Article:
From its harrowing opening point-of-view shot to its emotionally demanding narrative, A Respectable Family cracks open the shell of Tehran society and exposes the guts of the personal and political machinery its residents must navigate. Massoud Bahkshi’s A Respectable Family is a study in provocative, unflinching filmmaking.
Twenty-two years have passed since Arash (Babak Himidian) was exiled from Iran during the Iran-Iraq war. In exile, he has walked away from a family fortune built from dubious sources. Present day, Arash is living as a university professor in Paris.
After a family emergency, Arash returns to Iran. He immediately finds it difficult to reconnect with his family after spending decades immersed in Western culture. He also is forced to confront long-buried traumatic memories involving those closest to him. Arash’s mother refuses to acknowledge these realities and the alienation between the generations appears insurmountable. Arash finally finds what seems to be an ally in his younger half-brother Hamed (Mehrdad Sedighian). However, Hamed and Arash do not share the same objective. Ultimately, Arash is presented with a moral dilemma and no apparent “good” choice. Two paths lie before him. He is forced to navigate the murky border between loyalty and morality.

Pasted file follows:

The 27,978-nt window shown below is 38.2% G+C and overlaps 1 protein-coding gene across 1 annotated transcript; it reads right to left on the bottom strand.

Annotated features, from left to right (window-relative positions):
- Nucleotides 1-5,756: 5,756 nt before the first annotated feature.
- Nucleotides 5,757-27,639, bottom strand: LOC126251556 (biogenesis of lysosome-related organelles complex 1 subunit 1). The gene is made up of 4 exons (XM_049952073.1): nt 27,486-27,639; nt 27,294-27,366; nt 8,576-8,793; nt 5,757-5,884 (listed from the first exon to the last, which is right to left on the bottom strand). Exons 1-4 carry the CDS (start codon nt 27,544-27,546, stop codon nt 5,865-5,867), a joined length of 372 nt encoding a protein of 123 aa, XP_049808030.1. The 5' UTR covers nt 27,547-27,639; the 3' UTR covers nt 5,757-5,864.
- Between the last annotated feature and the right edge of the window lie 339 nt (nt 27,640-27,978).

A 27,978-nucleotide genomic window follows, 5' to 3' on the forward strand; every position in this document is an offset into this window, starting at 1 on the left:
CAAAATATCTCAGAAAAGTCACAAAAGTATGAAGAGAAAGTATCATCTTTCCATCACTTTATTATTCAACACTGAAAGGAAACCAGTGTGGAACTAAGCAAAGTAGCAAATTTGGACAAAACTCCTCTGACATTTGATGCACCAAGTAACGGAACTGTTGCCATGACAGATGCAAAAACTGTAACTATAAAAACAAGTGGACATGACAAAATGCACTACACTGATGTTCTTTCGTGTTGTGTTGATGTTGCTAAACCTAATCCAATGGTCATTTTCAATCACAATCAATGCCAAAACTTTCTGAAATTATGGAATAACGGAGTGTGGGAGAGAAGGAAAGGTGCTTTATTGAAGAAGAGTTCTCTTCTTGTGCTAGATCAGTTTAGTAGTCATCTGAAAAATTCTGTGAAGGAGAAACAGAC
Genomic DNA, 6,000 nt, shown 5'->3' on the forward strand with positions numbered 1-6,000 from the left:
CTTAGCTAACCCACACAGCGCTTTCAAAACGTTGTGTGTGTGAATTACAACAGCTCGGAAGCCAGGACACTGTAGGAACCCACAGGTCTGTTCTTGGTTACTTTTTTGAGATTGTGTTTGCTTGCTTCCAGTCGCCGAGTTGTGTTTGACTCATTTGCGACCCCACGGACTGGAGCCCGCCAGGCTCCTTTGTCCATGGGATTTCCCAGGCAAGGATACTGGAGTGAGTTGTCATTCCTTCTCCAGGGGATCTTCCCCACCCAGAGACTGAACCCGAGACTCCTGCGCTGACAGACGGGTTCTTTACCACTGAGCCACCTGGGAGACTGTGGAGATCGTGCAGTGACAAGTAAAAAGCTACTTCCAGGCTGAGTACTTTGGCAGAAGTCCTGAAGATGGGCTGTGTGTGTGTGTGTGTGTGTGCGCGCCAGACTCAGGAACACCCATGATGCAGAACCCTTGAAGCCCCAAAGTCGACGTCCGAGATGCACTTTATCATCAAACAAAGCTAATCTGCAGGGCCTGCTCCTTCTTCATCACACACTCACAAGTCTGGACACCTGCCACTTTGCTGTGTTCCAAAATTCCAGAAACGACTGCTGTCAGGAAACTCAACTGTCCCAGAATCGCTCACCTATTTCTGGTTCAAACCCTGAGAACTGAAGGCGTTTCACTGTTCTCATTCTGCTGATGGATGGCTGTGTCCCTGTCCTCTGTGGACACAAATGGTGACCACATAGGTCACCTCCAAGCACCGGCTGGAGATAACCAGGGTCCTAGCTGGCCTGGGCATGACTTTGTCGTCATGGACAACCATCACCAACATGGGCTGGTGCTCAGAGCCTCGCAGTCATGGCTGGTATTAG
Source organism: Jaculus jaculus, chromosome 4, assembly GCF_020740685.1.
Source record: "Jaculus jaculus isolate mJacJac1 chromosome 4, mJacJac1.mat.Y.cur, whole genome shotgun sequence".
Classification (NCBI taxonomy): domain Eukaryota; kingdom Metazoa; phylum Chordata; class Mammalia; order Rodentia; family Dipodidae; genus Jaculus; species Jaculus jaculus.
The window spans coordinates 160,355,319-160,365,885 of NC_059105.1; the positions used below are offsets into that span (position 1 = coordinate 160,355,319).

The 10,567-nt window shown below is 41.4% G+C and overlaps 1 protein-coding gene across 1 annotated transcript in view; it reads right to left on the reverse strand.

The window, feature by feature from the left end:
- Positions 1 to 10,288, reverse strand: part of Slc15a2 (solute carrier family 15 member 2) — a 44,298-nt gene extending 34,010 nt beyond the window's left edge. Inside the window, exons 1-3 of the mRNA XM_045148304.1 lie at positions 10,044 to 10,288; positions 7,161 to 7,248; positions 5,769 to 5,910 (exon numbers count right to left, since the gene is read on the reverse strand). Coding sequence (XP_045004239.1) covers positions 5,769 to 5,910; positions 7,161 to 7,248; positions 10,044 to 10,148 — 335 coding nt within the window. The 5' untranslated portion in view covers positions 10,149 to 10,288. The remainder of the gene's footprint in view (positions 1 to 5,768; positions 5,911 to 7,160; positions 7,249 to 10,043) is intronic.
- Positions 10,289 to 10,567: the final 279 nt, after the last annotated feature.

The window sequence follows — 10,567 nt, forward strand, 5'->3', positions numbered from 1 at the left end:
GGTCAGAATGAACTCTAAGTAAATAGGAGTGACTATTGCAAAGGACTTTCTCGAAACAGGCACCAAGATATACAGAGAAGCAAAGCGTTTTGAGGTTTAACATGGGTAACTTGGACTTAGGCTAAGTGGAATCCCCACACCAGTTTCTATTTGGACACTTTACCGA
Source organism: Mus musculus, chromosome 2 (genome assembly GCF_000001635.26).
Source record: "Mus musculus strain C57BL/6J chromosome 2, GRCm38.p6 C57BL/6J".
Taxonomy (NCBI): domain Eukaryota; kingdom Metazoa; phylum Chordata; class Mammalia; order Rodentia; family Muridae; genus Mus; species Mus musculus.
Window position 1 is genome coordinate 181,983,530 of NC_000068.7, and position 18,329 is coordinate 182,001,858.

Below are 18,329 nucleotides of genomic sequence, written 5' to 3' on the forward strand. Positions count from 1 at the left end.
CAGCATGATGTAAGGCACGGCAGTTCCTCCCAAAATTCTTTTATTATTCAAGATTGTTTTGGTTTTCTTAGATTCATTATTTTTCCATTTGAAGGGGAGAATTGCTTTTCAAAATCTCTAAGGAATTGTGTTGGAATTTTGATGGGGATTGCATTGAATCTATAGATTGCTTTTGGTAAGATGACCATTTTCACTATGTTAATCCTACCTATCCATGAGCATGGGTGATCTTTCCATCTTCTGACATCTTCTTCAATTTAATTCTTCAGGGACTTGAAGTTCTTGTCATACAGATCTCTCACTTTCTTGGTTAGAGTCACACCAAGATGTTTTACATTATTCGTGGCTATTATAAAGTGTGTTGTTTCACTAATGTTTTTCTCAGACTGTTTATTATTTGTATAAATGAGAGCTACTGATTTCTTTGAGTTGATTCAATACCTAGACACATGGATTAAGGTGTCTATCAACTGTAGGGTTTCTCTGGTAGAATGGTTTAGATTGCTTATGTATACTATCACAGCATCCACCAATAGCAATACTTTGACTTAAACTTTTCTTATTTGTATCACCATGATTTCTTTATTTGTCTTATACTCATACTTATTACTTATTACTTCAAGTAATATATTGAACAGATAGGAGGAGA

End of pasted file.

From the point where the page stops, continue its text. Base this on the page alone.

Director Massoud Bahkshi flexes his documentarian muscles in his feature film debut. Presenting actual archive footage from the Iran-Iraq war, he expertly creates an amalgam of fact and fiction. Flashbacks trace the history of Arash’s life and inform his decisions in the present, while simultaneously offering a narrative opportunity to explore one of the most misunderstood conflicts in recent memory. Sweeping imagery of modern day Tehran further emphasizes explicit contrasts with an understated approach. In A Respectable Family past and present are constantly informing each other.